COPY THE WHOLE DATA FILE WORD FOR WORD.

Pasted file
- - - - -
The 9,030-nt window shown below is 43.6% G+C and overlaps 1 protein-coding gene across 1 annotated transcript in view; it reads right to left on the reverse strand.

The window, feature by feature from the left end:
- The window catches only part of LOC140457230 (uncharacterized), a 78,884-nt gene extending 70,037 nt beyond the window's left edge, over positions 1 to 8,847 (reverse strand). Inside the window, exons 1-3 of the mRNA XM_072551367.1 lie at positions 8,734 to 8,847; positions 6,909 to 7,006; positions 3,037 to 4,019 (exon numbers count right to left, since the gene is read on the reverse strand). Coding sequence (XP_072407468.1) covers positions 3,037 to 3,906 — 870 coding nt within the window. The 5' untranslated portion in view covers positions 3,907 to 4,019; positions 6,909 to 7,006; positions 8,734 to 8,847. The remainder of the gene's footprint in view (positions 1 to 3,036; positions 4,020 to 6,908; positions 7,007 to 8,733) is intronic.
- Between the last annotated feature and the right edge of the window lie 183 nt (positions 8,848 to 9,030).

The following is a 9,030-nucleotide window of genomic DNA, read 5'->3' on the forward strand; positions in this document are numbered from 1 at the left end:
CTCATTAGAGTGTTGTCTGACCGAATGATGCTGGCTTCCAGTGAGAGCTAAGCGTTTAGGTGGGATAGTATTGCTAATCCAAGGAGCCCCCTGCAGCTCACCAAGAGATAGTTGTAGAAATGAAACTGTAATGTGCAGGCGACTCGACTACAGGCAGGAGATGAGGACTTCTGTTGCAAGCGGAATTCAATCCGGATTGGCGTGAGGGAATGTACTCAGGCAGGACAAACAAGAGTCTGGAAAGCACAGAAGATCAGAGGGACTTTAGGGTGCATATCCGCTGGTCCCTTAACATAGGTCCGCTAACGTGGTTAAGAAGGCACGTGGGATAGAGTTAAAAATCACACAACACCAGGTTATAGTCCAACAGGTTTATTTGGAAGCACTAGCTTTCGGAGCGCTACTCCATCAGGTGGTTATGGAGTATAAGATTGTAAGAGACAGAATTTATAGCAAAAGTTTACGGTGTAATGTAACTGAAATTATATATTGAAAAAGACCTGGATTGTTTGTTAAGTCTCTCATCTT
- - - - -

The 9,030-nt window shown below is 43.6% G+C and overlaps 1 protein-coding gene across 1 annotated transcript in view; it reads right to left on the reverse strand.

The window, feature by feature from the left end:
- The window catches only part of LOC140457230 (uncharacterized), a 78,884-nt gene extending 70,037 nt beyond the window's left edge, over positions 1 to 8,847 (reverse strand). Inside the window, exons 1-3 of the mRNA XM_072551367.1 lie at positions 8,734 to 8,847; positions 6,909 to 7,006; positions 3,037 to 4,019 (exon numbers count right to left, since the gene is read on the reverse strand). Coding sequence (XP_072407468.1) covers positions 3,037 to 3,906 — 870 coding nt within the window. The 5' untranslated portion in view covers positions 3,907 to 4,019; positions 6,909 to 7,006; positions 8,734 to 8,847. The remainder of the gene's footprint in view (positions 1 to 3,036; positions 4,020 to 6,908; positions 7,007 to 8,733) is intronic.
- Between the last annotated feature and the right edge of the window lie 183 nt (positions 8,848 to 9,030).

The following is a 9,030-nucleotide window of genomic DNA, read 5'->3' on the forward strand; positions in this document are numbered from 1 at the left end:
CTCATTAGAGTGTTGTCTGACCGAATGATGCTGGCTTCCAGTGAGAGCTAAGCGTTTAGGTGGGATAGTATTGCTAATCCAAGGAGCCCCCTGCAGCTCACCAAGAGATAGTTGTAGAAATGAAACTGTAATGTGCAGGCGACTCGACTACAGGCAGGAGATGAGGACTTCTGTTGCAAGCGGAATTCAATCCGGATTGGCGTGAGGGAATGTACTCAGGCAGGACAAACAAGAGTCTGGAAAGCACAGAAGATCAGAGGGACTTTAGGGTGCATATCCGCTGGTCCCTTAACATAGGTCCGCTAACGTGGTTAAGAAGGCACGTGGGATAGAGTTAAAAATCACACAACACCAGGTTATAGTCCAACAGGTTTATTTGGAAGCACTAGCTTTCGGAGCGCTACTCCATCAGGTGGTTATGGAGTATAAGATTGTAAGAGACAGAATTTATAGCAAAAGTTTACGGTGTAATGTAACTGAAATTATATATTGAAAAAGACCTGGATTGTTTGTTAAGTCTCTCATCTT